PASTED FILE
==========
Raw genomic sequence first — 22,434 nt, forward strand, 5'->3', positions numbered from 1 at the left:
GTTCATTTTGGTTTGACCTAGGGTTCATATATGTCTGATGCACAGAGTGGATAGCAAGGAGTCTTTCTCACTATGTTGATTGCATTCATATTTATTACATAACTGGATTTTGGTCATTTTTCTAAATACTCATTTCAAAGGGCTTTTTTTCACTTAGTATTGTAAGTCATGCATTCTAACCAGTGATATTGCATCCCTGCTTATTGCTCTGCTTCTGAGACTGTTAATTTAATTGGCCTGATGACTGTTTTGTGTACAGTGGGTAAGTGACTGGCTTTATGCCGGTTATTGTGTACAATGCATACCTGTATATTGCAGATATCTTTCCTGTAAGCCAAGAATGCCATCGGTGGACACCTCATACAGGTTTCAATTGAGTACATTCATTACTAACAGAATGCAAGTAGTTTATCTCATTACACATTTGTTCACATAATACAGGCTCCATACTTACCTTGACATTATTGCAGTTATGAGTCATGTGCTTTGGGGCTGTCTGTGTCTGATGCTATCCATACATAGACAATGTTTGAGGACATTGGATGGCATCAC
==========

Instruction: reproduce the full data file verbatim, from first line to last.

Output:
Raw genomic sequence first — 22,434 nt, forward strand, 5'->3', positions numbered from 1 at the left:
GTTCATTTTGGTTTGACCTAGGGTTCATATATGTCTGATGCACAGAGTGGATAGCAAGGAGTCTTTCTCACTATGTTGATTGCATTCATATTTATTACATAACTGGATTTTGGTCATTTTTCTAAATACTCATTTCAAAGGGCTTTTTTTCACTTAGTATTGTAAGTCATGCATTCTAACCAGTGATATTGCATCCCTGCTTATTGCTCTGCTTCTGAGACTGTTAATTTAATTGGCCTGATGACTGTTTTGTGTACAGTGGGTAAGTGACTGGCTTTATGCCGGTTATTGTGTACAATGCATACCTGTATATTGCAGATATCTTTCCTGTAAGCCAAGAATGCCATCGGTGGACACCTCATACAGGTTTCAATTGAGTACATTCATTACTAACAGAATGCAAGTAGTTTATCTCATTACACATTTGTTCACATAATACAGGCTCCATACTTACCTTGACATTATTGCAGTTATGAGTCATGTGCTTTGGGGCTGTCTGTGTCTGATGCTATCCATACATAGACAATGTTTGAGGACATTGGATGGCATCAC